Of the total food grain production around 70 million tons of food grains remains as the buffer stock where the facilities available to store in India are for about 60 million tons. That means to say that nearly 10 million tons of food grains does not have storage space. This is the reason why they are seen stacked outside the warehouses or makeshift space covered with polyethylene bags making them vulnerable to rodents, birds, humidity, rain and attack from pests. They eventually get rotted in the stockyard for having rendered them to be poor in quality for consumption.
Some officials and a few farmers at the agriculture and horticulture produce market yard had to say that, “nearly 20 to 30 per cent of the produce (mainly vegetables and fruits) are wasted for non availability of refrigerated transport and storage facility”. Farmers also complain about poor management, corruption and official apathy. Small and medium farmers are hard hit as they produce from less landholding and for whom agriculture is the primary source of livelihood.
Warehousing Development and Regulatory Authority (WDRA) which is a department of Food and Public Distribution (FPD), Government of India has initiated to have the non-governmental warehouses and farmers registered with WDRA for scientific storage of agriculture commodities. If this system comes in to place and uniformly applied, it will impact the food grain storage on a large scale in India; while minimizing the losses during storage and will help maintain quality. WDRA has notified 115 agricultural and 26 horticultural commodities which can be stored and insured. The farmers may store their produce to avoid distress sale and realise better sale price at the appropriate time. This scheme also provides an opportunity for farmers to avail loan against the commodities stored and has a facility to insure their commodity.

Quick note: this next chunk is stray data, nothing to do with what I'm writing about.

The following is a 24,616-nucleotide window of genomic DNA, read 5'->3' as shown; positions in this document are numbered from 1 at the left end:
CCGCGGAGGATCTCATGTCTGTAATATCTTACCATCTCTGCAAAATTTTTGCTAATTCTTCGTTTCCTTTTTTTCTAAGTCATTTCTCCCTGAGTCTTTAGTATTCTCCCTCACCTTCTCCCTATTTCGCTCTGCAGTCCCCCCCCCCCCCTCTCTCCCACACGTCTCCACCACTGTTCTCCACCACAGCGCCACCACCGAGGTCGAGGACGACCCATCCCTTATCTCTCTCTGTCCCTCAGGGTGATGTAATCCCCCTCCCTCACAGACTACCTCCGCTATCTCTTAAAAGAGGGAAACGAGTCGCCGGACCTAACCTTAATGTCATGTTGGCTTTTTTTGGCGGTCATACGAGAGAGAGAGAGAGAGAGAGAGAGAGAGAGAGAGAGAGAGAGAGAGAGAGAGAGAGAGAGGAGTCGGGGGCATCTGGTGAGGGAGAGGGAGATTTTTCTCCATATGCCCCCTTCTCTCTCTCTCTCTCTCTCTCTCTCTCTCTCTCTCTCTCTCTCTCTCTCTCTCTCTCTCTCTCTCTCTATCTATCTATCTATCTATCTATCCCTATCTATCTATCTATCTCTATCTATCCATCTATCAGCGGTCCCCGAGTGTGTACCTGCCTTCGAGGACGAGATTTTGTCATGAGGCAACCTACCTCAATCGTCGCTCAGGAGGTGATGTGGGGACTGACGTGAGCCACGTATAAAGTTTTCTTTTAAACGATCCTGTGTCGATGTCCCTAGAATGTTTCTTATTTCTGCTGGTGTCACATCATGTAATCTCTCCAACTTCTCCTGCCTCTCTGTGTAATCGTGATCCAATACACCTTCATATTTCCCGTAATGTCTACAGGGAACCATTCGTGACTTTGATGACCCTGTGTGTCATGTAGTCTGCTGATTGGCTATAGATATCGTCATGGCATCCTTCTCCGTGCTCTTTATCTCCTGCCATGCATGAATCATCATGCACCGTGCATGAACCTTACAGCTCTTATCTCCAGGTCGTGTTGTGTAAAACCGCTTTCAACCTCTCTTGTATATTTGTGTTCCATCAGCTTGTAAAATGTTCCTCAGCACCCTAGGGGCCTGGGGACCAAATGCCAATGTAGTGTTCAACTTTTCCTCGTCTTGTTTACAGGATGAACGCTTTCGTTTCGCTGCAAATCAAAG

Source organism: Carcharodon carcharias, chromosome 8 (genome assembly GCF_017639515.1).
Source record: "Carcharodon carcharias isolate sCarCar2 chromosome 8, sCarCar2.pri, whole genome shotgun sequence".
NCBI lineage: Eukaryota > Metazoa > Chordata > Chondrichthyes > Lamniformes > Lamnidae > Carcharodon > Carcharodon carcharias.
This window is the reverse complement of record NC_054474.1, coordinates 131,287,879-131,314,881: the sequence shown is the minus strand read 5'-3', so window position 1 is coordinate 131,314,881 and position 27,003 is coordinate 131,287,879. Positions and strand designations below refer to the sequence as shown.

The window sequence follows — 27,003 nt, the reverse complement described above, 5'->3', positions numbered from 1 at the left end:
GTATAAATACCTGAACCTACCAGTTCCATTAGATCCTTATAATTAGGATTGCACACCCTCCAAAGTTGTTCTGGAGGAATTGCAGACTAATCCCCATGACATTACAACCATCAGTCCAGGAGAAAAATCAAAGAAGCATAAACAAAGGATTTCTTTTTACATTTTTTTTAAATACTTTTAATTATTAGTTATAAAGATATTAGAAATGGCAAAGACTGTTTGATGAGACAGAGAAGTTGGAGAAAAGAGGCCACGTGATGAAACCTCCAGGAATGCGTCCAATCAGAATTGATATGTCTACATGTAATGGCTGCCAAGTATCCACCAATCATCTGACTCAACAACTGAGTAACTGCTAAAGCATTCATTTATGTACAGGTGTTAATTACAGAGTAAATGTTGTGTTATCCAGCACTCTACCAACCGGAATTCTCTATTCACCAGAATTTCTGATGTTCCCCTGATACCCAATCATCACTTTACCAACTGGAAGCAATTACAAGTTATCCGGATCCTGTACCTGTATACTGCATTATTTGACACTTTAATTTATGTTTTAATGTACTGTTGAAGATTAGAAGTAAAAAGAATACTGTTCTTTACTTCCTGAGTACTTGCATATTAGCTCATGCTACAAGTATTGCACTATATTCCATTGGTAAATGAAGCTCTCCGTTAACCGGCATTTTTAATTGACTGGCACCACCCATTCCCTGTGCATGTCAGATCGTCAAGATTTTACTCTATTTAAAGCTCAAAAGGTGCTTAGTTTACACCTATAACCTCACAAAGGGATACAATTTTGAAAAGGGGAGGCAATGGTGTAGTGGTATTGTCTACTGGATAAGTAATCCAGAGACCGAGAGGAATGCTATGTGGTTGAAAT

This scheme is workable and will boost the rural economy and most of all it will benefit small and medium farmers who have always been at the receiving end, and post harvest it is the middlemen who makes nearly three times the money than the farmer. The middlemen hoarding stocks in their godowns is a serious cause of concern for food inflation and the macro economy. The onion shortage in Delhi during the time of Diwali in year 2013, when the hoarders had a gala time at the expense of the common man.
In addition to some food grains most of the fruits and vegetables are perishable commodities. After the harvest they need to be immediately transported to the market or stored scientifically to minimize the damage. If the initiative of WDRA becomes effective at the grass root level then it is more likely to contribute to maintaining productivity and offset the loss in the event of reduced productivity.
The scheme is workable from the government and farmers perspective and have a positive impact on the economy in general and benefit the rural areas. But the larger question is how effectively it will be implemented and what are the issues that need to be addressed for effective implementation?
Redressing the farmer’s grievances.
Farmers must be made aware of the government initiatives through informative meetings, held in the gram sabhas and village panchayats. Effective campaigning is a must in educating the farmers to understand the benefits of the program and making the scheme a successful one. Illiterate farmers who are not aware need to be identified through progressive farmers and brought into the mainstream. It is a win-win situation for the government. Hence, the officers involved must not only be committed to this job but also be impartial among the different categories of farmers. Let us hope this program does not become the one that is effective on paper and poor in practice.
(The author is agriculture, natural resources management and education consultant based in Dharwad, Karnataka).